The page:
Caspershire Meta

so, I am back with Ghost

I thought I would settle down with Jekyll + GitHub + Travis CI + Amazon S3 combination for a resilient, fault-tolerant blog. But, it takes so much time to write, then committing the changes to GitHub, waiting the Travis to build the assets, then having it live by serving the page from Amazon S3. At first, it came to me as being geek, hacky, and resistant to failure. By that I mean GitHub won’t go down, I can switch to different CI quite easily, and Amazon S3 also won’t go down.

Every part of the pipeline is configurable and switchable, but having a lot of moving parts makes the maintenance a bit of a hassle. After all, CaspershireNet is just a small blog. Ideally, writing a post shouldn’t be a long workflow, and updating is possible from almost everywhere. When using git with my previous setup, that makes it harder to write when I don’t my computer with me.

The current setup includes installing nginx for reverse proxy, Ghost CMS, NodeJS, Let’s Encrypt client for generating certificate for SSL, and setting up backup strategy to AWS S3.

sudo apt-get update; sudo apt-get upgrade
sudo apt-get install nginx vim htop s3cmd letsencrypt

# installing nvm for managing NodeJS installation
curl -o- https://raw.githubusercontent.com/creationix/nvm/v0.31.3/install.sh | bash
hash -r

# when I was installing Ghost v0.8.0, the guide says it work best with NodeJS v4 Argon LTS (v4.2.3 as of now)
nvm install -s v4.2.3

Follow this guide (Ghost Documentation) to install Ghost. Make sure you have more than 512mb RAM. I am using DigitalOcean 512mb plan. To compensate the low RAM, create 1GB swapfile to prevent OOM from killing the installation. Follow this guide (DigitalOcean) on setting up swapfile. Also, set up the nginx reverse proxy. Follow this guide (Ghost for Beginners).

When I was about to get Let’s Encrypt SSL certificate, I referred to CertBot documentation. I had trouble using the webroot module to generate the certificate. My theory is that since nginx already reverse proxy-ing Ghost, it couldn’t access the ACME although I had the nginx to use /var/www as web root directory. The solution? Use standalone module, but nginx must be stopped first.

sudo service nginx stop
sudo letsencrypt certonly --standalone -d caspershire.net -d www.caspershire.net

Then, instruct the nginx to serve HTTPS, also forcing HSTS. Don’t forget to renew the certificate once every 3 months, because that’s the requirement for using Let’s Encrypt.

ssl_certificate /etc/path/to/certificate.pem;
ssl_certificate_key /etc/path/key.pem;
add_header Strict-Transport-Security "max-age=31536000";

Restart nginx. If everything is fine, the blog is ready.

Let’s set up the backup with bash script and cron. The files intended for backup will be zipped, date-stamped, and sent to an AWS S3 bucket. I started with creating an S3 bucket, named it as ghostbackup. I am a bit of a security paranoid, so I created an IAM user and then granting it specific inline policies to access ghostbackup bucket only, so that my other buckets on AWS S3 won’t be accessed. For the sake of brevity, I don’t include the guide for IAM user creation and introduction into policy because it would make this tutorial 3 times longer than it should. Below is the inline policies I am currently using for IAM user that can only have access to ghostbackup bucket on S3.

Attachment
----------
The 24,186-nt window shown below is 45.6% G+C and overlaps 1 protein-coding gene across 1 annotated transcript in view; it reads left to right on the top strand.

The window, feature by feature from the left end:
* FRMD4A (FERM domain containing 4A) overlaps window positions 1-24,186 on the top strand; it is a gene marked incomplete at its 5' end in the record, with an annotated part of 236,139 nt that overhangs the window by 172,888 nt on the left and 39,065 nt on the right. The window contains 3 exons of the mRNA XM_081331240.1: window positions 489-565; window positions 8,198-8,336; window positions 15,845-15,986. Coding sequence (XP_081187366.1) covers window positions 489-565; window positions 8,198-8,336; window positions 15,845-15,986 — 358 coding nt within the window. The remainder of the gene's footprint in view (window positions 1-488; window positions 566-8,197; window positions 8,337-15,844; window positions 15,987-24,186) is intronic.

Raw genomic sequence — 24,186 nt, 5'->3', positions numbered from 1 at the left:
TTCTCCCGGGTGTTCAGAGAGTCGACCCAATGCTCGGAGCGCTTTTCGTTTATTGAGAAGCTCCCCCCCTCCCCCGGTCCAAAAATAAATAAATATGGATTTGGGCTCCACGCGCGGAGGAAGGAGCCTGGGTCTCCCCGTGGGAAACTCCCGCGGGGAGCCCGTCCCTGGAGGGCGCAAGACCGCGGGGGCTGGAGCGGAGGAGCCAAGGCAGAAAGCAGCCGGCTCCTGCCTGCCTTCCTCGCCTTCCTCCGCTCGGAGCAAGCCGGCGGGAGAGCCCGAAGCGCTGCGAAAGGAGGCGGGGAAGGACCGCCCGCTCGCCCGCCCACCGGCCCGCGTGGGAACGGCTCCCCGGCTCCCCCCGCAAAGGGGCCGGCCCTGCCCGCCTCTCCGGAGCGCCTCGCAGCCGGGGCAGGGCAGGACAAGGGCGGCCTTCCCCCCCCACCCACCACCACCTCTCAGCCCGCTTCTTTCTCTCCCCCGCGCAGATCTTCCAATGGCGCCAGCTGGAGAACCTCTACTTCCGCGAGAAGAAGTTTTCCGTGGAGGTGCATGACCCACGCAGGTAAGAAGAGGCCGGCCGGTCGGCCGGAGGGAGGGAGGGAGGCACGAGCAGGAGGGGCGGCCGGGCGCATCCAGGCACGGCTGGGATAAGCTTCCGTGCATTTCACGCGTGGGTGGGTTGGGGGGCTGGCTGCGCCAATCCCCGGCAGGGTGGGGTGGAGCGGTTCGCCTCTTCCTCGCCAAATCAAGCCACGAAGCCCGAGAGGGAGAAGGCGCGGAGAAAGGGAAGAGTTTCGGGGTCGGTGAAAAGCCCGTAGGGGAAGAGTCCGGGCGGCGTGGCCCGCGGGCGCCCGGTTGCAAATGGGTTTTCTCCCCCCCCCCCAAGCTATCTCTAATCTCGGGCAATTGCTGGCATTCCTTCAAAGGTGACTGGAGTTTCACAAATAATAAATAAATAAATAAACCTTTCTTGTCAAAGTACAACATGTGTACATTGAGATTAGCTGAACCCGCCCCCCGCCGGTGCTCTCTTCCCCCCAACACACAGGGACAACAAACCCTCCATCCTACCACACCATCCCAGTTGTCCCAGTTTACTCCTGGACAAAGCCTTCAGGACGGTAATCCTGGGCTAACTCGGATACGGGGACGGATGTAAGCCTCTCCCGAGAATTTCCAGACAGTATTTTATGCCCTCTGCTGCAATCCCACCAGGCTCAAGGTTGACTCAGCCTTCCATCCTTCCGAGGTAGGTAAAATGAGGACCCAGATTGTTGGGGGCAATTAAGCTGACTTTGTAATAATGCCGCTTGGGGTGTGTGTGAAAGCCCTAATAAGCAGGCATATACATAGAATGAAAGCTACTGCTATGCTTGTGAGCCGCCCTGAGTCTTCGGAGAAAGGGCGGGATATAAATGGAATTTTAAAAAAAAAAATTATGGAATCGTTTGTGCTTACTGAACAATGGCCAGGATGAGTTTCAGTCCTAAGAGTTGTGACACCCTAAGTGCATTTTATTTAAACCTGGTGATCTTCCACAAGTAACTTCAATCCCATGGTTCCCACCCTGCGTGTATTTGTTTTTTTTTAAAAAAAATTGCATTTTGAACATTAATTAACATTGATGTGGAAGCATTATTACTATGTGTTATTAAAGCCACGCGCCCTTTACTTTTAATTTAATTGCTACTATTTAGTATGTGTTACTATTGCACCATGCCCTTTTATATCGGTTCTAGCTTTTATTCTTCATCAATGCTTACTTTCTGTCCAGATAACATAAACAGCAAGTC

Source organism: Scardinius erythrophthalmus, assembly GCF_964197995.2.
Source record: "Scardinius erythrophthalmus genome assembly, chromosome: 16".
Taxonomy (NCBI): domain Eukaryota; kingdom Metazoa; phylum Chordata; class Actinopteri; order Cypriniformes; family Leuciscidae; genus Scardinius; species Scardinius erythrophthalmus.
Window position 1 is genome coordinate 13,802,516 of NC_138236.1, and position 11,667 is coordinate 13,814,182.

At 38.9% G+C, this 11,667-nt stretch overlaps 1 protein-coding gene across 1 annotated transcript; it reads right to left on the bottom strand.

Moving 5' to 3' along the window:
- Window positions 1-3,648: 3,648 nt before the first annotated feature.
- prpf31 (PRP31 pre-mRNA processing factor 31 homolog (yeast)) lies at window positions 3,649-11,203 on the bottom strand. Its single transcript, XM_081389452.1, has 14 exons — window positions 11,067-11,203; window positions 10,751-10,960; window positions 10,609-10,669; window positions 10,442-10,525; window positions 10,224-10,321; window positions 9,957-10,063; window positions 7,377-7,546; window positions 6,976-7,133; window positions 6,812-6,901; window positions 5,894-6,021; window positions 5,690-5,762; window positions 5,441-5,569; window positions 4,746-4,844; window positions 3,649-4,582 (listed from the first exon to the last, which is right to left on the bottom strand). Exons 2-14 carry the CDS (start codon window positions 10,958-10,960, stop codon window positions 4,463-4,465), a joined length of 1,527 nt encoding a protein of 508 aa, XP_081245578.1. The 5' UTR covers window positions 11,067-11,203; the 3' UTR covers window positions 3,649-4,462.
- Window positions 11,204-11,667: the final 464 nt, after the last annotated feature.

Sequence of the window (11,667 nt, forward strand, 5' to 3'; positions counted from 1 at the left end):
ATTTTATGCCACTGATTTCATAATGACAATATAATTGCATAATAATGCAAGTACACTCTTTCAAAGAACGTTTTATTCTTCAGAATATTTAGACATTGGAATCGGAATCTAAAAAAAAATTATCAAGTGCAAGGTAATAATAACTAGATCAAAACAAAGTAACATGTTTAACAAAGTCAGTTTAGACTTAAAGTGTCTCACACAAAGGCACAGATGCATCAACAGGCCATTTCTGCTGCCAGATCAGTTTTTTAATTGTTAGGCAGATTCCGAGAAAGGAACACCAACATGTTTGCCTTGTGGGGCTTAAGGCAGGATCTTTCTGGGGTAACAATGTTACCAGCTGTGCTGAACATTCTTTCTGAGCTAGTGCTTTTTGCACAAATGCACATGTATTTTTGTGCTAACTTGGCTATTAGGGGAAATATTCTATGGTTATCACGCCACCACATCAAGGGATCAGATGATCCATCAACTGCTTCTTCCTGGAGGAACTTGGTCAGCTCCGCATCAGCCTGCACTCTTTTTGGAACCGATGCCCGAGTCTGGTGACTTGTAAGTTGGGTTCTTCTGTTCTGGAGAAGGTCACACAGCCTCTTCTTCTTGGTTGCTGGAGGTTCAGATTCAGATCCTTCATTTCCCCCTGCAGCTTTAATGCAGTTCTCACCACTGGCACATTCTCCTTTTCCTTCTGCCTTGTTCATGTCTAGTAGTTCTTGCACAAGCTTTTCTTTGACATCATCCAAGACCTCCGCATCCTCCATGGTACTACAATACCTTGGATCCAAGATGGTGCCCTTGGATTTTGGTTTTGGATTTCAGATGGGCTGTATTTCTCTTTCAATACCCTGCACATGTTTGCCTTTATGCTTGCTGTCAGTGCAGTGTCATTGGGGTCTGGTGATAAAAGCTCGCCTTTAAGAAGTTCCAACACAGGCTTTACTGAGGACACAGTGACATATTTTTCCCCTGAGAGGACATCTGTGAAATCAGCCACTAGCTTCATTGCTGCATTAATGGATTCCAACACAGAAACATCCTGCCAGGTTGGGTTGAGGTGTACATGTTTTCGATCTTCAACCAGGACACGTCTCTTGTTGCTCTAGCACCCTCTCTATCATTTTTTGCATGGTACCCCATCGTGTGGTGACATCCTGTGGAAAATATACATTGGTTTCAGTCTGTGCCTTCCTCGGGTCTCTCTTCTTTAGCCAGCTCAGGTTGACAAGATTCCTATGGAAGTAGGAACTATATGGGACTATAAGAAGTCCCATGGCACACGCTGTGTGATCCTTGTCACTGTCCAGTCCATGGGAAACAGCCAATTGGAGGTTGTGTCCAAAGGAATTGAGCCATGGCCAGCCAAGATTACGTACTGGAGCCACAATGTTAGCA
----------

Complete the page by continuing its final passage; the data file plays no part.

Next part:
{
    "Statement": [
        {
            "Action": [
                "s3:ListAllMyBuckets"
            ],
            "Effect": "Allow",
            "Resource": "arn:aws:s3:::*"
        },
        {
            "Action": [
                "s3:ListBucket",
                "s3:PutObject",
                "s3:PutObjectAcl"
            ],
            "Effect": "Allow",
            "Resource": [
                "arn:aws:s3:::ghostbackup",
                "arn:aws:s3:::ghostbackup/*"
            ]
        }
    ]
}

There are 3 moving parts of this backup strategy: archiving files with tar utility and date-stamp it, sending the archive by synchronizing it to AWS S3 with s3cmd utility, and automate these 2 processes with cron job. Configure s3cmd first.

s3cmd --configure -c ghost.cfg

If you run --configure without -c argument, by default it will create a configuration file at ~/.s3cfg. By adding -c ghost.cfg, a configuration file is specifically created. Then you will be asked for AWS access key and AWS secret key, along with other questions. It will ask you to set up a password for encryption, and also an option to transmit data through HTTPS.

Test your configuration with s3cmd -c ghost.cfg ls to see that if it is working as intended. This will list all available buckets in your account. Below is the bash file (I name it as backup.sh) for archiving Ghost with tar, and then synchronizing it to ghostbackup backup with s3cmd.

#!/bin/bash

tar -czf ghost_backups3/archive-`date '+%y%m%d'`.tar.gz ghost/content ghost/config.js
s3cmd -c ghost.cfg sync --recursive --preserve ~/ghost_backups3/* s3://ghostbackup

Then, set up the cron job. Issue crontab command, and then add the line below. Everyday at 10 PM, cron will execute backup.sh file, the tar command will archive Ghost, and having it synchronized with s3cmd to my ghostbackup S3 bucket.

0 22 * * * /home/clyne/backup.sh

closing words

I had used Ghost before. In fact, CaspershireNet was setup when I first started using Ghost (hence, the name). It makes sense to have CaspershireNet running on Ghost, right?